One of Australia's most senior businessmen, Westpac chairman Lindsay Maxsted, has slammed Julia Gillard's government as "unhelpful" to business and says it should share some of the blame for many companies' reluctance to invest.
In a sign of the poor relations between Labor and corporate Australia, Mr Maxsted accused the government of ignoring the needs of business in its approach to developing policy. Mr Maxsted, also a BHP Billiton director and the chairman of Transurban, has persistently bemoaned the government's relationship with business.
"The minority government in Canberra has been unhelpful for business over the last few years," he told a lunch in Sydney on Thursday. "It's not a government which is user-friendly for business, it's not a government which goes out of its way to understand business.
"It certainly doesn't work on a basis of understanding that to drive the economy, and to do some of the pet projects which are very good pet projects you actually need to work with business to get the right policy settings.
"For all sorts of reasons, without apportioning blame to anyone in particular, that just hasn't been the environment for the last few years."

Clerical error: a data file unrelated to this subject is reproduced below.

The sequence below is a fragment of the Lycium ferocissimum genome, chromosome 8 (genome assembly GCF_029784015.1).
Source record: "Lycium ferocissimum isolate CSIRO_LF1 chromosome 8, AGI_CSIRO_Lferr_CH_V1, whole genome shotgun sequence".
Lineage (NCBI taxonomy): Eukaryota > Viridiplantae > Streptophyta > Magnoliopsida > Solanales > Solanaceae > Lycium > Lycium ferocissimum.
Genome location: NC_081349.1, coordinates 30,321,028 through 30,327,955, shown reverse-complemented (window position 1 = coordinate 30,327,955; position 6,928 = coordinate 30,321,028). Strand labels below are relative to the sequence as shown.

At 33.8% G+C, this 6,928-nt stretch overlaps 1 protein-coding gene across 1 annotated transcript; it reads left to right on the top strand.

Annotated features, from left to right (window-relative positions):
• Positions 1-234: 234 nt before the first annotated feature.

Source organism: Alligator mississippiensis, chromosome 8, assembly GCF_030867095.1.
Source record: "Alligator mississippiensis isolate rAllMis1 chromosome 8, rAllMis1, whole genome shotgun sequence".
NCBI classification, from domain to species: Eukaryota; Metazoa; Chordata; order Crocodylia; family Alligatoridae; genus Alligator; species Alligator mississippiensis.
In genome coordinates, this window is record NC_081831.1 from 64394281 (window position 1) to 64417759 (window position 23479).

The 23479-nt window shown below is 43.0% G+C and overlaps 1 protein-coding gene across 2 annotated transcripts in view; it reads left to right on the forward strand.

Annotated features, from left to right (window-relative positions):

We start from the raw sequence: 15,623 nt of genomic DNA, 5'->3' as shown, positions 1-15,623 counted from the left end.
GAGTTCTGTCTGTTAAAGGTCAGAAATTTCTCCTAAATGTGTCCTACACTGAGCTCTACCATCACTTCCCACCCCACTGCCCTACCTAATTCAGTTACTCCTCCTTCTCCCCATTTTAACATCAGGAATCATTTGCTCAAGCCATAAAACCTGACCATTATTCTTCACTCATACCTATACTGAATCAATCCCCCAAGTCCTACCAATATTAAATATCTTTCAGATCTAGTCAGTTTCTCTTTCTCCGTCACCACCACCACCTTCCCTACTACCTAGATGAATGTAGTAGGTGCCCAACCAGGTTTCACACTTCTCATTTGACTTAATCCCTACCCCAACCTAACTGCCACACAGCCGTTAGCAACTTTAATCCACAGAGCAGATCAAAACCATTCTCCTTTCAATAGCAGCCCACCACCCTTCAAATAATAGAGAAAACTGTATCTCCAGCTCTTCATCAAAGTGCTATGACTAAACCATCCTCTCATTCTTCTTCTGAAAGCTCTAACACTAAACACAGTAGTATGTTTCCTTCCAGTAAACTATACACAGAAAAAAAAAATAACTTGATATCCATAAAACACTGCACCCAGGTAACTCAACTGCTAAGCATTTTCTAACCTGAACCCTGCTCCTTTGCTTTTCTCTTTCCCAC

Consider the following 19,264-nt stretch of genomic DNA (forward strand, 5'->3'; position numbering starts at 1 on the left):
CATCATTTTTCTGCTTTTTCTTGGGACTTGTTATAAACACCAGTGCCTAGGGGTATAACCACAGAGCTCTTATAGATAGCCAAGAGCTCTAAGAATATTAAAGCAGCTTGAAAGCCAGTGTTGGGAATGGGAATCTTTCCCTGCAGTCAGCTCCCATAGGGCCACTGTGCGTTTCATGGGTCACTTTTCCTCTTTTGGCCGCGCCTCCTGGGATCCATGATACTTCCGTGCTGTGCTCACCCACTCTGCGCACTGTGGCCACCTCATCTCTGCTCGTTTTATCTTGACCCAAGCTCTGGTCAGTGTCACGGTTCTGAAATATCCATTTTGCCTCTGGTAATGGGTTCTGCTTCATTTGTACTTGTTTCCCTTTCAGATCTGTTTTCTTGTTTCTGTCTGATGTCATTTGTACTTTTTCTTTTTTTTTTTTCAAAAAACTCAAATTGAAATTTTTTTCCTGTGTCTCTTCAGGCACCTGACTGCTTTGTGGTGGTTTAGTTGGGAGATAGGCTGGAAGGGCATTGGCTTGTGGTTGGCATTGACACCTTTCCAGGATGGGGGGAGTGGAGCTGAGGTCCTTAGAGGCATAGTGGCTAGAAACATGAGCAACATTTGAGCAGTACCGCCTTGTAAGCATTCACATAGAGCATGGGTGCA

Alongside the poor relations between business and government, he also said Labor's policies on industrial relations had contributed to making companies more cautious. "In that sort of environment it's not surprising that businesses are reluctant to invest a lot of money and borrow a lot of money," he said.
"Quite quickly we've become a very high cost economy, and quite quickly we're falling down the ladder on productivity."
Surveys show business sentiment is below its long-term average, despite the Reserve Bank's cuts in interest rates and improving confidence among consumers. He said another factor squeezing business confidence was the high dollar.